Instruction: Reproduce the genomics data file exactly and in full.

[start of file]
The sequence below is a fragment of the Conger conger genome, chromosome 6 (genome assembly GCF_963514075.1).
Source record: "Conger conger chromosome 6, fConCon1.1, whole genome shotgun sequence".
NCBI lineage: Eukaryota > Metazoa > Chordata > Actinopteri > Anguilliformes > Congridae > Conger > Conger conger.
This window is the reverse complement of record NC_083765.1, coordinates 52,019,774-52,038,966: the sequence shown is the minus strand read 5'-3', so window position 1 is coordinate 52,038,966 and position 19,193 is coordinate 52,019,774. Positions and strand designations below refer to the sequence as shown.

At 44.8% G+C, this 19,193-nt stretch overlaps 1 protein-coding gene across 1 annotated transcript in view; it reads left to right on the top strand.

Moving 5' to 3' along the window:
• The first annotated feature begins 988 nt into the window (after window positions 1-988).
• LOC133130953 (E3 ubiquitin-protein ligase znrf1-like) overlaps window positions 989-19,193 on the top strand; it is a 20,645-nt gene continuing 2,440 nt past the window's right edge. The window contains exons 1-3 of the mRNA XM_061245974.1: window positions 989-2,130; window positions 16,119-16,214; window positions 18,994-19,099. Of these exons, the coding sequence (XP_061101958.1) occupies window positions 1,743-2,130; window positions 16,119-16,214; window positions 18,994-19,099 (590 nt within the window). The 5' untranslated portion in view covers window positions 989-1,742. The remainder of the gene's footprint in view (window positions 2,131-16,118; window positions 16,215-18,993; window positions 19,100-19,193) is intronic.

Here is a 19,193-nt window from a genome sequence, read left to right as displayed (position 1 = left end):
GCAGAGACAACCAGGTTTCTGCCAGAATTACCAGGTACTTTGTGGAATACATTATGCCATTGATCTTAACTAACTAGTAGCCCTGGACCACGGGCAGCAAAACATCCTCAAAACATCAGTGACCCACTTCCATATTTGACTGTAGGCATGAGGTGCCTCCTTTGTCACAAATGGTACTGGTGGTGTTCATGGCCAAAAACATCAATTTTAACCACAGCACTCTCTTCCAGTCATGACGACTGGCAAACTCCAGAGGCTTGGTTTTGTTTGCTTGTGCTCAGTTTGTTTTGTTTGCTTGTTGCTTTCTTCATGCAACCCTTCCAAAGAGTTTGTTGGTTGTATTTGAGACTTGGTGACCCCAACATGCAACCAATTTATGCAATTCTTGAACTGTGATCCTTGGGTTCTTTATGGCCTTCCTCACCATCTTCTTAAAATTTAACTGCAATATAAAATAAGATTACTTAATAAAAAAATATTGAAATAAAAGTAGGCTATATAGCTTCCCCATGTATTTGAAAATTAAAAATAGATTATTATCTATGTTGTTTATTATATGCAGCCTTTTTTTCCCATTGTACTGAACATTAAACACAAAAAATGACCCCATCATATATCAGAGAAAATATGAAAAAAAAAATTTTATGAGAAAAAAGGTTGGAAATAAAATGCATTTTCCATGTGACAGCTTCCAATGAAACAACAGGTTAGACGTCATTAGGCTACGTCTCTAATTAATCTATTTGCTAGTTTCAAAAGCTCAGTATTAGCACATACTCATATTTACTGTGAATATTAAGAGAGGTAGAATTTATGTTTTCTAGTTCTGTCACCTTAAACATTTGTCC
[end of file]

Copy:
The sequence below is a fragment of the Conger conger genome, chromosome 6 (genome assembly GCF_963514075.1).
Source record: "Conger conger chromosome 6, fConCon1.1, whole genome shotgun sequence".
NCBI lineage: Eukaryota > Metazoa > Chordata > Actinopteri > Anguilliformes > Congridae > Conger > Conger conger.
This window is the reverse complement of record NC_083765.1, coordinates 52,019,774-52,038,966: the sequence shown is the minus strand read 5'-3', so window position 1 is coordinate 52,038,966 and position 19,193 is coordinate 52,019,774. Positions and strand designations below refer to the sequence as shown.

At 44.8% G+C, this 19,193-nt stretch overlaps 1 protein-coding gene across 1 annotated transcript in view; it reads left to right on the top strand.

Moving 5' to 3' along the window:
• The first annotated feature begins 988 nt into the window (after window positions 1-988).
• LOC133130953 (E3 ubiquitin-protein ligase znrf1-like) overlaps window positions 989-19,193 on the top strand; it is a 20,645-nt gene continuing 2,440 nt past the window's right edge. The window contains exons 1-3 of the mRNA XM_061245974.1: window positions 989-2,130; window positions 16,119-16,214; window positions 18,994-19,099. Of these exons, the coding sequence (XP_061101958.1) occupies window positions 1,743-2,130; window positions 16,119-16,214; window positions 18,994-19,099 (590 nt within the window). The 5' untranslated portion in view covers window positions 989-1,742. The remainder of the gene's footprint in view (window positions 2,131-16,118; window positions 16,215-18,993; window positions 19,100-19,193) is intronic.

Here is a 19,193-nt window from a genome sequence, read left to right as displayed (position 1 = left end):
GCAGAGACAACCAGGTTTCTGCCAGAATTACCAGGTACTTTGTGGAATACATTATGCCATTGATCTTAACTAACTAGTAGCCCTGGACCACGGGCAGCAAAACATCCTCAAAACATCAGTGACCCACTTCCATATTTGACTGTAGGCATGAGGTGCCTCCTTTGTCACAAATGGTACTGGTGGTGTTCATGGCCAAAAACATCAATTTTAACCACAGCACTCTCTTCCAGTCATGACGACTGGCAAACTCCAGAGGCTTGGTTTTGTTTGCTTGTGCTCAGTTTGTTTTGTTTGCTTGTTGCTTTCTTCATGCAACCCTTCCAAAGAGTTTGTTGGTTGTATTTGAGACTTGGTGACCCCAACATGCAACCAATTTATGCAATTCTTGAACTGTGATCCTTGGGTTCTTTATGGCCTTCCTCACCATCTTCTTAAAATTTAACTGCAATATAAAATAAGATTACTTAATAAAAAAATATTGAAATAAAAGTAGGCTATATAGCTTCCCCATGTATTTGAAAATTAAAAATAGATTATTATCTATGTTGTTTATTATATGCAGCCTTTTTTTCCCATTGTACTGAACATTAAACACAAAAAATGACCCCATCATATATCAGAGAAAATATGAAAAAAAAAATTTTATGAGAAAAAAGGTTGGAAATAAAATGCATTTTCCATGTGACAGCTTCCAATGAAACAACAGGTTAGACGTCATTAGGCTACGTCTCTAATTAATCTATTTGCTAGTTTCAAAAGCTCAGTATTAGCACATACTCATATTTACTGTGAATATTAAGAGAGGTAGAATTTATGTTTTCTAGTTCTGTCACCTTAAACATTTGTCC